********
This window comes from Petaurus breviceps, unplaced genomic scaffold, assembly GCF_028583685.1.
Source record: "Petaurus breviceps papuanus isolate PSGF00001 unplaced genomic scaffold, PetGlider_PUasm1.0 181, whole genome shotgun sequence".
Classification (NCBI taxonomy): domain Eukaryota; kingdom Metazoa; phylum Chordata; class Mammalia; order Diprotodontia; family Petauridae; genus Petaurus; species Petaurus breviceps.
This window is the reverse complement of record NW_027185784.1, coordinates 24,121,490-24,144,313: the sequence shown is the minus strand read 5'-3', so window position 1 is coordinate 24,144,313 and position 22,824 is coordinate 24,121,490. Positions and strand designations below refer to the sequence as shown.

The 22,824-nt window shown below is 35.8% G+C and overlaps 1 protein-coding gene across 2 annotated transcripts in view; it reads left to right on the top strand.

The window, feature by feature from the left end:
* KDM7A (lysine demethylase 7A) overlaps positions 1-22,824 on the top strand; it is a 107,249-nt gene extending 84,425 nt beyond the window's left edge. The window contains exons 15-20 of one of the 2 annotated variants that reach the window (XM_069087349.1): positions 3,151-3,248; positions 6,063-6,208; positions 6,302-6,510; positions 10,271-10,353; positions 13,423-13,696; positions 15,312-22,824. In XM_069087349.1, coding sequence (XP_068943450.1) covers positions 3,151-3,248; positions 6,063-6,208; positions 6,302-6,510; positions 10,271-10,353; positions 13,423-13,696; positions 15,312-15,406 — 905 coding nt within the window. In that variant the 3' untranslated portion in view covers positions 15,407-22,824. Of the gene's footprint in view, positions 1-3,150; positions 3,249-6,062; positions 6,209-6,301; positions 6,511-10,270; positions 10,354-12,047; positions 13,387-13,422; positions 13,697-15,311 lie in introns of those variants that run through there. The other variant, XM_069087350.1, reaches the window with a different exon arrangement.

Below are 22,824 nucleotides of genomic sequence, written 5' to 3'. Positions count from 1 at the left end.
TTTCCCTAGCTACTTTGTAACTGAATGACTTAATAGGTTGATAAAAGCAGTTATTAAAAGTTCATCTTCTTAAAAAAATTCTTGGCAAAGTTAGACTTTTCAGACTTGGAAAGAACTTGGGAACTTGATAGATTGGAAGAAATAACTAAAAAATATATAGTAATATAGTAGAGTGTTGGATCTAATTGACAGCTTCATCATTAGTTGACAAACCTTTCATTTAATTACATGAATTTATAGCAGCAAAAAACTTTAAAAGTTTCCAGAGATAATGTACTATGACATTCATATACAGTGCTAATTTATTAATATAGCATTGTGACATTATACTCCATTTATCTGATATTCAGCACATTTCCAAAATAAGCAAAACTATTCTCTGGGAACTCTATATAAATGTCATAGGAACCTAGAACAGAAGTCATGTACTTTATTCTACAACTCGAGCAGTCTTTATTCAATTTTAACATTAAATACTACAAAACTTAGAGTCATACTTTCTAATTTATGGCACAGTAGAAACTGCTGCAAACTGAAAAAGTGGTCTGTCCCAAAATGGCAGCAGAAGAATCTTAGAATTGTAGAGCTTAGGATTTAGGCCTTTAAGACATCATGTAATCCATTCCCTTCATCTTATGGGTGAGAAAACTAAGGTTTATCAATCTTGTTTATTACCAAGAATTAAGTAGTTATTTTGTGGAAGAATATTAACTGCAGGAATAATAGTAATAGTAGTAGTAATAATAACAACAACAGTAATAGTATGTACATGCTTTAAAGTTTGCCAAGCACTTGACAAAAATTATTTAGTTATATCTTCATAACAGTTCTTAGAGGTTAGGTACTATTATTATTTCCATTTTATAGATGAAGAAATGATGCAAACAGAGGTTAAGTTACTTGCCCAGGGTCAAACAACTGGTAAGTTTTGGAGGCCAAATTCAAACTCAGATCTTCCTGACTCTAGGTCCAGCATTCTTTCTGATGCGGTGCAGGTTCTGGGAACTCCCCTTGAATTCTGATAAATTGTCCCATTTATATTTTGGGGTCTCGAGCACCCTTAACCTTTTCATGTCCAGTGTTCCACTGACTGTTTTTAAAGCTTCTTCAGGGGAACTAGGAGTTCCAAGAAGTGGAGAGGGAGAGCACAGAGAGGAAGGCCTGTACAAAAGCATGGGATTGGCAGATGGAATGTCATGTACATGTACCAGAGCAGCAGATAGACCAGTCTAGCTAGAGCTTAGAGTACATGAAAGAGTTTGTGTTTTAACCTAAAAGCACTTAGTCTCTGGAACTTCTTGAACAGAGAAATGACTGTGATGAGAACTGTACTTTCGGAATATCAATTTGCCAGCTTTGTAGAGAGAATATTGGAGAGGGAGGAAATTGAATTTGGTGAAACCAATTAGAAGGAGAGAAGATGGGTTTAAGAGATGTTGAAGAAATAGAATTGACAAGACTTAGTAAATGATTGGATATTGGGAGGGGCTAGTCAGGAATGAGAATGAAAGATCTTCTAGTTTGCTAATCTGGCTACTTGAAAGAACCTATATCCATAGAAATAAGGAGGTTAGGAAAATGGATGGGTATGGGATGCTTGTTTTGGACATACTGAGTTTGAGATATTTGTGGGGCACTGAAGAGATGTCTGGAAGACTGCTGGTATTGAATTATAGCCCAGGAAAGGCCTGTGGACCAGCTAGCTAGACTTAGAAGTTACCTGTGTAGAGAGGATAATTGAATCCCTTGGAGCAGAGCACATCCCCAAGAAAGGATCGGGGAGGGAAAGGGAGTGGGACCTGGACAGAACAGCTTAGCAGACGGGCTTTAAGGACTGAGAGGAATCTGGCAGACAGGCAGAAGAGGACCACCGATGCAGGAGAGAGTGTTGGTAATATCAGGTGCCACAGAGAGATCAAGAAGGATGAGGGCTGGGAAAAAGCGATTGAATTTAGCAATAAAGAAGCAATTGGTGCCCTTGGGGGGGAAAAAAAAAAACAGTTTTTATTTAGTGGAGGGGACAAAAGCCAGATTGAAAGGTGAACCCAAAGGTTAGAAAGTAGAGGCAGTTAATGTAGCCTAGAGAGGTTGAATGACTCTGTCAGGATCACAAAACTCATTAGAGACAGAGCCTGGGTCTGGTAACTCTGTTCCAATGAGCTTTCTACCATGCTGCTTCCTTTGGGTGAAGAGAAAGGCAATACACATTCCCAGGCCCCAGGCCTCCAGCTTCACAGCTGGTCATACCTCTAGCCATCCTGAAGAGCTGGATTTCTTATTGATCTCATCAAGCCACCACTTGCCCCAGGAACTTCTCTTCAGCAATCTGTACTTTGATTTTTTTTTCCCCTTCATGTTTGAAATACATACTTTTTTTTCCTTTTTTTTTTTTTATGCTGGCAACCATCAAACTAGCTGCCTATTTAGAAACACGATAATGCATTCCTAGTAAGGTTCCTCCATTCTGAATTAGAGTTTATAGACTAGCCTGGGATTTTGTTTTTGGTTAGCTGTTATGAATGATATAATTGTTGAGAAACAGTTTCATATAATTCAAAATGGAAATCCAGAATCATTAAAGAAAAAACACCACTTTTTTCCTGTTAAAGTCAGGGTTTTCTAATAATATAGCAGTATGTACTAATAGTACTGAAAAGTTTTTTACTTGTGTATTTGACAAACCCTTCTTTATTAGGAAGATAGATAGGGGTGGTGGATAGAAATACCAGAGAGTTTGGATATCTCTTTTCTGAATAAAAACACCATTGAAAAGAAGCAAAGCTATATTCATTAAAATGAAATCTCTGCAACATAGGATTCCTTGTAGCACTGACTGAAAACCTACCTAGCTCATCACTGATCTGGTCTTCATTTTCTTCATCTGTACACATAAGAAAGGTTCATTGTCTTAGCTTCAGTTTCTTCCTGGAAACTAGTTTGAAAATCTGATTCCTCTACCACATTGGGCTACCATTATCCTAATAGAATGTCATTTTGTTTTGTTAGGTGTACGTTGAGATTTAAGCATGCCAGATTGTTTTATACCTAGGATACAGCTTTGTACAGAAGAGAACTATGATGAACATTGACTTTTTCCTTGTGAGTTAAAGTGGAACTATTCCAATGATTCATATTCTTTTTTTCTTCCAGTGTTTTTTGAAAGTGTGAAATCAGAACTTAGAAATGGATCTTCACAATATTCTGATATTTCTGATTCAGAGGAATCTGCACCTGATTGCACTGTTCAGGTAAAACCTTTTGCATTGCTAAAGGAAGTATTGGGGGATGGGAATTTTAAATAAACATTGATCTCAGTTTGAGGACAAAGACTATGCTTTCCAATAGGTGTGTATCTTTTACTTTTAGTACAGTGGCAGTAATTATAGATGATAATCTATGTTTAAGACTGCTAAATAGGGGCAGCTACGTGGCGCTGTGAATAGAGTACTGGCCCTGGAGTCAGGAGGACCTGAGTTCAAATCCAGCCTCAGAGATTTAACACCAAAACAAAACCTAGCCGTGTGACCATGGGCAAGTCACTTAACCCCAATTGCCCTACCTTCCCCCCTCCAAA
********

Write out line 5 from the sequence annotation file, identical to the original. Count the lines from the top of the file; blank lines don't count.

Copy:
The 22,824-nt window shown below is 35.8% G+C and overlaps 1 protein-coding gene across 2 annotated transcripts in view; it reads left to right on the top strand.